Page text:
Rhetorical Analysis of "The Shadow Scholar"

Topics: Rhetoric, Education, Student Pages: 6 (2055 words) Published: May 28, 2014
Bessette

Laura Bessette

ENG W131

Spring 2014

Rhetorical Analysis of "The Shadow Scholar"

The prefix 'pseudo' seems to perfectly describe the character of Dave Tomar, known by all as Ed Dante (Dave Tomar is Dante's pseudonym). His article "The Shadow Scholar," which appeared in the chronicle review section of _The Chronicle of Higher Education_ on November 12, 2010, stirred controversy and a scare throughout the entire professional world. Doctors, educators, administrators, law officials, and all other professions of importance consequently came under the microscope. Dante has spent the course of a decade as a full-time ghostwriter who is paid to help students cheat as they achieve 'competency' in their chosen fields of study. This illegal, unethical behavior occurs rampantly and abundantly in and throughout the schools of those who are aiming to achieve their bachelor's degree, those who are aiming to achieve their master's degree, and those who are aiming to achieve their doctorate's degree in any and all fields of study. Dante claims to have written thesis papers for psychology, medical, and administrative post-graduate students, among countless others. The money is good for Dante, as it supports him with $66,000 per year. While Dante did agree to speak on behalf of his involvement in this ghostwriting industry, he did so with carefully planned strategies to conceal his true character until blowing his own cover at a specified time, which came in January 2011. In 2011, _ABC World News with Diane Sawyer_ and _Nightline_ both interviewed Dante. Dante used voice covers and did not show his face in any of the many confessions he has subsequently partaken in. After the resulting widespread quake of debate and disturbance, students, educators, and parents were left among those who felt the chief responsibility to respond and investigate this matter of cheating. "The Shadow Scholar" became the top commented-on article in the history of _The Chronicle of Higher Education_, obviously without questions or doubts on its relevance. Dante has since announced that he has been signed by _Bloomsbury USA_ to write a novel detailing his experiences and practices as a ghostwriter. The finished product, _The Shadow Scholar: How I Made A Living Helping College Kids Cheat_, received obligatory attention as well. Dante effectively uses his witty and dry humor and personal credibility to clearly draw upon the rhetoric appeals of logos, pathos, and ethos, as well as he calls for recognition of practices in reaches of a large audience of students, parents, and educators in the college business.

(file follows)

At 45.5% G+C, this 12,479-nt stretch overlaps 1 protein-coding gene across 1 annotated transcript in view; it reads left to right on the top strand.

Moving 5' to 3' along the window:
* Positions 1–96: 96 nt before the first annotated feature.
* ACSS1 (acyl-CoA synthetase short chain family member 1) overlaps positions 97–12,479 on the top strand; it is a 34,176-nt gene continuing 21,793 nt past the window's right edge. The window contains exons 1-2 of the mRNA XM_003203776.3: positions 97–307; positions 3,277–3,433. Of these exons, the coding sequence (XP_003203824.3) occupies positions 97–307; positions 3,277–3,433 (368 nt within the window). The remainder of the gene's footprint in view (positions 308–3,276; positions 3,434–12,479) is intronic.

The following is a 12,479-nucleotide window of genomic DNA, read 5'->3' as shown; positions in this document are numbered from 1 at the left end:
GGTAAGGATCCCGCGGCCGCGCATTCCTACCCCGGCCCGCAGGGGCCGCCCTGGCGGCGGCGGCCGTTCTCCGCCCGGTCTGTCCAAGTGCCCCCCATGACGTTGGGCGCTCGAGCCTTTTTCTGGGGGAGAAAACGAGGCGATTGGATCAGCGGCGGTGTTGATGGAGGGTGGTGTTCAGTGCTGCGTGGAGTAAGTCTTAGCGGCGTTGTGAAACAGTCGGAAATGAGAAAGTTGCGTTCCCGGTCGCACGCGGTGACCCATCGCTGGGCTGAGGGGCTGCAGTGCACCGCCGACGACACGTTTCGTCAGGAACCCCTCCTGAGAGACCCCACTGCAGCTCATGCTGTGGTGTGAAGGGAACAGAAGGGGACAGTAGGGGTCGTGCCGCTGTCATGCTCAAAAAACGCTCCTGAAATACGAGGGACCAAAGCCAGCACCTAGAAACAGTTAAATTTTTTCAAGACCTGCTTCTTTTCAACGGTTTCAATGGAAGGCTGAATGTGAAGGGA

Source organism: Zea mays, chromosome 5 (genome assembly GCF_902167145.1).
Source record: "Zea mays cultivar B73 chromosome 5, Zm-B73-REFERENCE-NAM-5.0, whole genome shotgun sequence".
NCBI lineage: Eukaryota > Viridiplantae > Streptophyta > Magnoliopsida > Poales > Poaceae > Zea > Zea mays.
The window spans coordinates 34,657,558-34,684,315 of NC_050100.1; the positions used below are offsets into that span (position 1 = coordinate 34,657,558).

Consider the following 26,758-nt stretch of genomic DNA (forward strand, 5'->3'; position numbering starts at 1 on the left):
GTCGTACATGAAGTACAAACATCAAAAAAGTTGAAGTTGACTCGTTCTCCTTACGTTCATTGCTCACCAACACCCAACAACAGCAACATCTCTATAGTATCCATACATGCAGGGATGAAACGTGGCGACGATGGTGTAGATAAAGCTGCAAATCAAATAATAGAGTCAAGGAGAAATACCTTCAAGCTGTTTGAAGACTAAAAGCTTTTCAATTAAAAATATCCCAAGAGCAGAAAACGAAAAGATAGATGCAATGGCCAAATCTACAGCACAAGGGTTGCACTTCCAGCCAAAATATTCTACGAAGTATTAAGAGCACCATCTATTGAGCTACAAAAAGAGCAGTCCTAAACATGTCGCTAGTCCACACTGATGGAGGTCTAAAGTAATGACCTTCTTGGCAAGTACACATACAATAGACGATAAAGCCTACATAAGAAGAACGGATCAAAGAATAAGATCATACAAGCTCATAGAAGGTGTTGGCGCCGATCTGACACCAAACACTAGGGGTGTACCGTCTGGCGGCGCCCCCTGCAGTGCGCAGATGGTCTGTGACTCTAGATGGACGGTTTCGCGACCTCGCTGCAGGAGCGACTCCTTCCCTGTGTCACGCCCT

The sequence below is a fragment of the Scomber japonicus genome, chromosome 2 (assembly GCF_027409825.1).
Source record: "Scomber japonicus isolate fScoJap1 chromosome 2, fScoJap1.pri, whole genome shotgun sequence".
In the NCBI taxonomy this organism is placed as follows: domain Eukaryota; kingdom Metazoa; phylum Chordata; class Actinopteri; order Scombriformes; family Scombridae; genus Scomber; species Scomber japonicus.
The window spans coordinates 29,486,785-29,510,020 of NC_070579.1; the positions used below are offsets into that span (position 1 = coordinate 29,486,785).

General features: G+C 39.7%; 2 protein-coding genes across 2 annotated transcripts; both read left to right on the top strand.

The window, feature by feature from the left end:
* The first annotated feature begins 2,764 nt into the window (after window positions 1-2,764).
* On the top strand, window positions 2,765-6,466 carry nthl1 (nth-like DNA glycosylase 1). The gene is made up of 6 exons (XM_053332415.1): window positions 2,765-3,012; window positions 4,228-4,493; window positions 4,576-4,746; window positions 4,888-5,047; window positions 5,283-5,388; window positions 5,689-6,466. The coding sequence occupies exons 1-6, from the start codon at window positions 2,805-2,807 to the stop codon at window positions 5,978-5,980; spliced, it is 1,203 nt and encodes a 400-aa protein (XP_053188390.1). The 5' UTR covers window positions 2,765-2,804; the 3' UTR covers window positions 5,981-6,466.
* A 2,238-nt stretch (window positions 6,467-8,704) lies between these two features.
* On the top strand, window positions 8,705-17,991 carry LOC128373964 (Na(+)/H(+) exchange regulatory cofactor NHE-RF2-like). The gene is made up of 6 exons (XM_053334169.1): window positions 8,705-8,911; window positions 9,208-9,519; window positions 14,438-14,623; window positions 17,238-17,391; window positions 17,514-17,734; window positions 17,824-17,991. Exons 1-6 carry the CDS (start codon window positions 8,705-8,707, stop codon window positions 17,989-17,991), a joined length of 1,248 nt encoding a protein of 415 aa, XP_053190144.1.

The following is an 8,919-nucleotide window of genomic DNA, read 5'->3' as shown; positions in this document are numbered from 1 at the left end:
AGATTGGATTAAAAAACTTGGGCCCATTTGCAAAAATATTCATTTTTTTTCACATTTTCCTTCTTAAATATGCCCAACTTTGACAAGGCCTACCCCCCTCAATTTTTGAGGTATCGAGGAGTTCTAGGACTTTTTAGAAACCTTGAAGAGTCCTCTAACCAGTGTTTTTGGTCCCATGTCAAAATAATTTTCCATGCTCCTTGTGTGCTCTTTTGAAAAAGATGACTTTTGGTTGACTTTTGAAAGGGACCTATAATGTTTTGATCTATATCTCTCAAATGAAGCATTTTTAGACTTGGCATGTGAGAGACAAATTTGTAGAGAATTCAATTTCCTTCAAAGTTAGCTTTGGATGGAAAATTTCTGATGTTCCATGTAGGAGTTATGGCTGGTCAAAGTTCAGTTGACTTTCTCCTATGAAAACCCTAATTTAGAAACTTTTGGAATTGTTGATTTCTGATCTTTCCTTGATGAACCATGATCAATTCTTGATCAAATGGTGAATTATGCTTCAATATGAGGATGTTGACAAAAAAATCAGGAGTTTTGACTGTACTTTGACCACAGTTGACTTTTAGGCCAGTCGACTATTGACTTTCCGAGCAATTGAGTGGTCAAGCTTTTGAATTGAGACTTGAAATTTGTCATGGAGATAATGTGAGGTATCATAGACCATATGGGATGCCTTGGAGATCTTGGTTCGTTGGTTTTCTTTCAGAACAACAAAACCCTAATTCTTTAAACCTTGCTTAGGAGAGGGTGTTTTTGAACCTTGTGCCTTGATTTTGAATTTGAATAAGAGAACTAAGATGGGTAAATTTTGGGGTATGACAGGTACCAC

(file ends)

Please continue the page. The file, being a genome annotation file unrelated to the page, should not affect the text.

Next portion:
Dante uses an informal and casual tone as he engages the audience in his article. "The Shadow Scholar" is primarily formatted and presented as a condensed version of the actual experience of writing a paper for one of the lost and deficient students who approach Dante. The article begins with the story of being asked for help by one of these students: "The request came in by e-mail around 2 in the afternoon. It was from a previous customer, and she had urgent business." Sarcasm, wit, and dry humor accompany the many strong points he states. Dante's speech is full of euphemisms, which are humorous simply because of the understatement and reality behind the said statements. Dante's honesty and portrayal of a confessor are supplemented by a defense of his own role in the madness. He captures the attention of the reader at the beginning of the article by stating that he "live[s] on the desperation, misery, and incompetence that your educational system has created." Yet, with careful reading, one will realize that Dante shifts blame from himself to the educational system itself. Dante continues this scary discussion when he sarcastically states that "Our lives are in capable hands - just hands that can't write a lick... I've even written pharmaceutical-treatment courses, for patients who I hope were hypothetical." Dante also uses a more...

Cited: "Special Reports." _The Chronicle of Higher Education_. TheChronicle.com, 28 Feb. 2011. Web. 10 Apr. 2014.
Cohen, Patricia. "Writer-for-Hire Gets a Book Deal to Write About Helping Students Cheat." _ArtsBeat WriterforHire Gets a Book Deal to Write About Helping Students Cheat Comments_. TheNewYorkTimes.com, 26 Jan. 2011. Web. 10 Apr. 2014.
Netter, Sarah. "Confessions of a Ghostwriter: Man 's Career Thrives Helping Students Cheat." _ABC News_. ABC News Network, 13 Dec. 2010. Web. 10 Apr. 2014.
"The College Cheating Culture." _ABC News_. ABC News Network, 13 Dec. 2010. Web. 10 Apr. 2014.
Dante, Ed. "The Chronicle Review." _The Chronicle of Higher Education_. N.p., 12 Nov. 2010. Web. 10 Apr. 2014.
Berrett, Dan. "Faculty." _The Chronicle of Higher Education_. TheChronicle.com, 12 Aug. 2012. Web. 10 Apr. 2014.
Dyess-Nugent, Phil. "Dave Tomar:Â The Shadow Scholar: How I Made A Living Helping College Kids Cheat · Book Review · The A.V. Club." _Dave Tomar:Â The Shadow Scholar: How I Made A Living Helping College Kids Cheat · Book Review · The A.V. Club_. AVClub.com, 15 Oct. 2012. Web. 10 Apr. 2014.
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